build stream.to_a
    end

    def unit_of_work(id)
      yield UnitOfWork.new(registry.event_store, id)
    end

    private

    def build(stream)
      obj = type.new stream.first.to_h
      stream[1..-1].each do |event|
        message = "apply_" + event.class.name.snake_case
        send message.to_sym, obj, event
      end
      obj
    end
  end

  include InstanceMethods
end

The purpose with the InstanceMethods module above is to allow users of this class to choose whether they want to inherit the class or include it as a mixin. This technique will be used again, and its usefulness will be demonstrated later.

Extending the store

We need some more auxilary functionality from the event store, so the store we actually use are augmented. I have chosen the decorator pattern for the augmentation. This gives the ability to configure what augmentations we add at runtime. The following figures show the decorators and their runtime configuration.

Event store decorators class diagram
Event store decorators
Event store decorators object diagram
Runtime configuration of event store decorators
Concurrency

To prevent the corruption of an event stream from concurrent writes, we use optimistic locking. That is: All changes must be done through a Unit of work which keep track of the expected version of the event stream. The expected version is compared to the actual version before any changes are done.

class EventStoreOptimisticLockDecorator < DelegateClass(EventStore)

  def initialize(obj)
    super
    @locks = {}
  end

  def create(id)
    @locks[id] = Mutex.new
    super
  end

  def append(id, expected_version, *events)
    @locks[id].synchronize do
      event_stream_version_for(id) == expected_version or
        raise EventStoreConcurrencyError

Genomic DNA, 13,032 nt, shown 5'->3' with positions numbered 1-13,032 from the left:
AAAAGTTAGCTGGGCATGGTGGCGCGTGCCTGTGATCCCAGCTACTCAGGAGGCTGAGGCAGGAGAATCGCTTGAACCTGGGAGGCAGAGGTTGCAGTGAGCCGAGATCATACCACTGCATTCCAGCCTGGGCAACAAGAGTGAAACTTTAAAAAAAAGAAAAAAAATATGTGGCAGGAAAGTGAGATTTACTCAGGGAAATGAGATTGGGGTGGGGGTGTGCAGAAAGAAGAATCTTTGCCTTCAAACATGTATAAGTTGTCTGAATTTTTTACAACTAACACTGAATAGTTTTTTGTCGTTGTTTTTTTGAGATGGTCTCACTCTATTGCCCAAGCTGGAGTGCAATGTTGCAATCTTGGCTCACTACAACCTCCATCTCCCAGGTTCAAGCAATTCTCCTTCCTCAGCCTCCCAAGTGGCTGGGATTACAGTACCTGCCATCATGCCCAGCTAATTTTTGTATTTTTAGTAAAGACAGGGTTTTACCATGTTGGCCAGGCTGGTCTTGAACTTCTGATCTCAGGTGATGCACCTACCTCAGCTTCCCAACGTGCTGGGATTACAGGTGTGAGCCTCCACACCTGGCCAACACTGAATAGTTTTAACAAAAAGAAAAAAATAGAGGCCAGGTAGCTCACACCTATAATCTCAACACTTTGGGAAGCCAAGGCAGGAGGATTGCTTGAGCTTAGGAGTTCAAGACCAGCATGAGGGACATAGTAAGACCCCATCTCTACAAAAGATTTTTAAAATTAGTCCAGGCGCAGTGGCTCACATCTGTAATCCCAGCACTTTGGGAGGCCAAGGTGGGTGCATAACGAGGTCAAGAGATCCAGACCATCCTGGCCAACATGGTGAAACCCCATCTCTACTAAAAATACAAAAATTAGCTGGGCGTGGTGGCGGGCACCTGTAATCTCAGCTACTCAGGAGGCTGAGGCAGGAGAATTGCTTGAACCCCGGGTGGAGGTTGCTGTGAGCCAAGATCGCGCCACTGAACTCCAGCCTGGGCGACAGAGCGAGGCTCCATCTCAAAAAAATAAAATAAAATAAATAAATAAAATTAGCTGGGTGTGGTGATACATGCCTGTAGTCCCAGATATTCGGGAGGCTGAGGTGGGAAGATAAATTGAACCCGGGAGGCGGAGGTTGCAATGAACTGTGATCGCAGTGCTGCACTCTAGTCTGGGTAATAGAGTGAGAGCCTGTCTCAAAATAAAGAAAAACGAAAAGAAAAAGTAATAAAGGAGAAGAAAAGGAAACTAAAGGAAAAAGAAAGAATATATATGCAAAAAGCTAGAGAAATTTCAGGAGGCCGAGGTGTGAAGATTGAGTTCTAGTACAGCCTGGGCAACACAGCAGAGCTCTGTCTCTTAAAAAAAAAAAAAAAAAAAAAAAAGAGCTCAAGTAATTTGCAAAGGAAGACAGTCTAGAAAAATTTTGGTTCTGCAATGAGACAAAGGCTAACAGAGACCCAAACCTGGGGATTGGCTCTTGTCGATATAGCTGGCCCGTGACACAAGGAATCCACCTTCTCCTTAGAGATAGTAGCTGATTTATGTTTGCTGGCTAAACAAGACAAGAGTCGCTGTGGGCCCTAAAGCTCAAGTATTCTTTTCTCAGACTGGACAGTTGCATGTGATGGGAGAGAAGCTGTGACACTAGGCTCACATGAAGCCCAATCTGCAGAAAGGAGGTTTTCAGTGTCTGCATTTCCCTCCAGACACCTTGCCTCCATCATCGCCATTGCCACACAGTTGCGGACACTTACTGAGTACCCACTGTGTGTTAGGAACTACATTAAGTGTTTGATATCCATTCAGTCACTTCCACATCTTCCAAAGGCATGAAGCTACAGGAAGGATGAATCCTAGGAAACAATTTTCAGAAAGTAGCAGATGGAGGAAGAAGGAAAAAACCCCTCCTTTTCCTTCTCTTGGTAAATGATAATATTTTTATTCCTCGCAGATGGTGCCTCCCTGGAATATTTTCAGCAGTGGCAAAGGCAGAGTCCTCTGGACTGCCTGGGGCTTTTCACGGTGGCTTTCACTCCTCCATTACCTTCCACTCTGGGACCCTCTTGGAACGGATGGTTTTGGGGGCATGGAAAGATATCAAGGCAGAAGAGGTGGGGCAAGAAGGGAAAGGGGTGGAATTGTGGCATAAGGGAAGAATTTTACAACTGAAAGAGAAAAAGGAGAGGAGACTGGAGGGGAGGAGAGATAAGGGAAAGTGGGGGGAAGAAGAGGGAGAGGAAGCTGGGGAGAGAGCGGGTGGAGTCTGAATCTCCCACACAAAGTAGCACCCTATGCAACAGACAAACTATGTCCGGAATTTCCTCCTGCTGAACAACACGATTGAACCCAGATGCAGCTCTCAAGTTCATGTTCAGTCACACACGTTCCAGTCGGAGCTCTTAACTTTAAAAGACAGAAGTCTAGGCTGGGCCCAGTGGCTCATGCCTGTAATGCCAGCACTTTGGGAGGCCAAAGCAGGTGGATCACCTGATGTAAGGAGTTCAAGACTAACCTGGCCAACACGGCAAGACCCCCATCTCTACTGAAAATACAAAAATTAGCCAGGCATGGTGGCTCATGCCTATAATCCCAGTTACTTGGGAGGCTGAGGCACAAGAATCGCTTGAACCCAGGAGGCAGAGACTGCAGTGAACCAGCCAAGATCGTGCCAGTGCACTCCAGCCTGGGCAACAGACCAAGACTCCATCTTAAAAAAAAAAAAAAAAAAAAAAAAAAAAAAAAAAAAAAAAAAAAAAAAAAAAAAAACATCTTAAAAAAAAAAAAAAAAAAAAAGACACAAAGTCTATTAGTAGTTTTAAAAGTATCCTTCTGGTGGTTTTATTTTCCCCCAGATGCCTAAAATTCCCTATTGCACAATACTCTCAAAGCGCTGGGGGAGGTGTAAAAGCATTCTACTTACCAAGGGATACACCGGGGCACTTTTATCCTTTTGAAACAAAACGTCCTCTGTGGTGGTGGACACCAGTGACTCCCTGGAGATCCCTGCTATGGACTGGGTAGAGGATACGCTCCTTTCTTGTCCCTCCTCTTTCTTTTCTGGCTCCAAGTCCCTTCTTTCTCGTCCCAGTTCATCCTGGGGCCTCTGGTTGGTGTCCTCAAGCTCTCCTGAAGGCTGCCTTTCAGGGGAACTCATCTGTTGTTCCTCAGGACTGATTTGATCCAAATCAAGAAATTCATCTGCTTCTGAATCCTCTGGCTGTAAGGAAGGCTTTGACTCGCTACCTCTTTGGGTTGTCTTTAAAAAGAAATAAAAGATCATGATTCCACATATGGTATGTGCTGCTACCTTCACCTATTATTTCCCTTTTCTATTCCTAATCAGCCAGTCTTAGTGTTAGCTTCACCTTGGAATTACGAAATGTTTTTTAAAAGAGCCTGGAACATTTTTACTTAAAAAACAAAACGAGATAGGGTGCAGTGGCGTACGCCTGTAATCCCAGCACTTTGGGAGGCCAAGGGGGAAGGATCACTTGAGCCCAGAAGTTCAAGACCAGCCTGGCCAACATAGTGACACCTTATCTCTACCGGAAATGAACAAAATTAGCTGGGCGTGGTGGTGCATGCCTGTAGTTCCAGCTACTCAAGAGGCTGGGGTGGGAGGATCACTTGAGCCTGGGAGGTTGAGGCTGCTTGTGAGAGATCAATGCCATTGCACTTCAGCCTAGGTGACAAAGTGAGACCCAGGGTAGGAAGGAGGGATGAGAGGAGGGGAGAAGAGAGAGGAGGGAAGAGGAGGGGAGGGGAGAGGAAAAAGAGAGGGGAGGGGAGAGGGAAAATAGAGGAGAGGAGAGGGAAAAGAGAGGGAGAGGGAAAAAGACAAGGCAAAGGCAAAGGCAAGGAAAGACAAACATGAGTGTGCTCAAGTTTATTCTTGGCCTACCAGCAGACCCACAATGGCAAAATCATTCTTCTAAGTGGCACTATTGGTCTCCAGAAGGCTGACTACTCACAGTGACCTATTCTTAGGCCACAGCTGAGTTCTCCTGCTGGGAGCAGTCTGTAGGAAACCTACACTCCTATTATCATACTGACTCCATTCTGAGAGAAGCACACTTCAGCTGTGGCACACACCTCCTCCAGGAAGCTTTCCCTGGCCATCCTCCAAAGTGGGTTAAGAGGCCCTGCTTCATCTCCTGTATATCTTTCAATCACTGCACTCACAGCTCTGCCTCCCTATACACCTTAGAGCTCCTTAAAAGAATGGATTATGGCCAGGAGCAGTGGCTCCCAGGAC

super id, *events
    end
  end

end
class UnitOfWork < BaseObject

  def initialize(event_store, id)
    @id = id
    @event_store = event_store
    @expected_version = event_store.event_stream_version_for(id)
  end

  def create
    event_store.create id
  end

  def append(*events)
    event_store.append id, expected_version, *events
  end

  private

  attr_reader :id, :event_store, :expected_version

end
Publish/subscribe

To allow projections (read side data structures) to keep track of the changes done to the system, we publish the events to registered subscribers.

class EventStorePubSubDecorator < DelegateClass(EventStore)

  def initialize(obj)
    super
    @subscribers = []
  end

  def subscribe(subscriber)
    subscribers << subscriber
  end

  def append(id, expected_version, *events)
    super
    publish(*events)
  end

  private

  attr_reader :subscribers

  def publish(*events)
    subscribers.each do |sub|
      events.each do |e|
        sub.apply e
      end
    end
  end

end

Logging

class EventStoreLoggDecorator < DelegateClass(EventStore)

  def append(id, expected_version, *events)
    super
    logg "New events: #{events}"
  end

end

CQRS: Command side